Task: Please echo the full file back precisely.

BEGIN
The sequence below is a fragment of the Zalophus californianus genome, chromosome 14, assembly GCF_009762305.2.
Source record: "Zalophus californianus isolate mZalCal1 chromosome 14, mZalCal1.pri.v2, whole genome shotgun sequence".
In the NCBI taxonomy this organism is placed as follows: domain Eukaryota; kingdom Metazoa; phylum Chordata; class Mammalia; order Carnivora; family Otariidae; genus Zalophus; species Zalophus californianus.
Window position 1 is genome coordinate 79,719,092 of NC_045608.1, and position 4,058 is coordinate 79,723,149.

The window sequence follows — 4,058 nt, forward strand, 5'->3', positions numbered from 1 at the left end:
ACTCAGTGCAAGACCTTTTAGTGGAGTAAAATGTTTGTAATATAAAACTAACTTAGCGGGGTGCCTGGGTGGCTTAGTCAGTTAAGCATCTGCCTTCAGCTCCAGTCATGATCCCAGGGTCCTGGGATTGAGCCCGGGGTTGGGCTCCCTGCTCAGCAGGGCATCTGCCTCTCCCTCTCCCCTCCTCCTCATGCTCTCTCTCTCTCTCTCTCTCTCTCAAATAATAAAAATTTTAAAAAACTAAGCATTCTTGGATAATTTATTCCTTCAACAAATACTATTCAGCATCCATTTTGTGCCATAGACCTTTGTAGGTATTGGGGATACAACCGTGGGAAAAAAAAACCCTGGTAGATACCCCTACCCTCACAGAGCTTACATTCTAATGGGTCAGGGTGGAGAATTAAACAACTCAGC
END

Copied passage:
The sequence below is a fragment of the Zalophus californianus genome, chromosome 14, assembly GCF_009762305.2.
Source record: "Zalophus californianus isolate mZalCal1 chromosome 14, mZalCal1.pri.v2, whole genome shotgun sequence".
In the NCBI taxonomy this organism is placed as follows: domain Eukaryota; kingdom Metazoa; phylum Chordata; class Mammalia; order Carnivora; family Otariidae; genus Zalophus; species Zalophus californianus.
Window position 1 is genome coordinate 79,719,092 of NC_045608.1, and position 4,058 is coordinate 79,723,149.

The window sequence follows — 4,058 nt, forward strand, 5'->3', positions numbered from 1 at the left end:
ACTCAGTGCAAGACCTTTTAGTGGAGTAAAATGTTTGTAATATAAAACTAACTTAGCGGGGTGCCTGGGTGGCTTAGTCAGTTAAGCATCTGCCTTCAGCTCCAGTCATGATCCCAGGGTCCTGGGATTGAGCCCGGGGTTGGGCTCCCTGCTCAGCAGGGCATCTGCCTCTCCCTCTCCCCTCCTCCTCATGCTCTCTCTCTCTCTCTCTCTCTCTCAAATAATAAAAATTTTAAAAAACTAAGCATTCTTGGATAATTTATTCCTTCAACAAATACTATTCAGCATCCATTTTGTGCCATAGACCTTTGTAGGTATTGGGGATACAACCGTGGGAAAAAAAAACCCTGGTAGATACCCCTACCCTCACAGAGCTTACATTCTAATGGGTCAGGGTGGAGAATTAAACAACTCAGC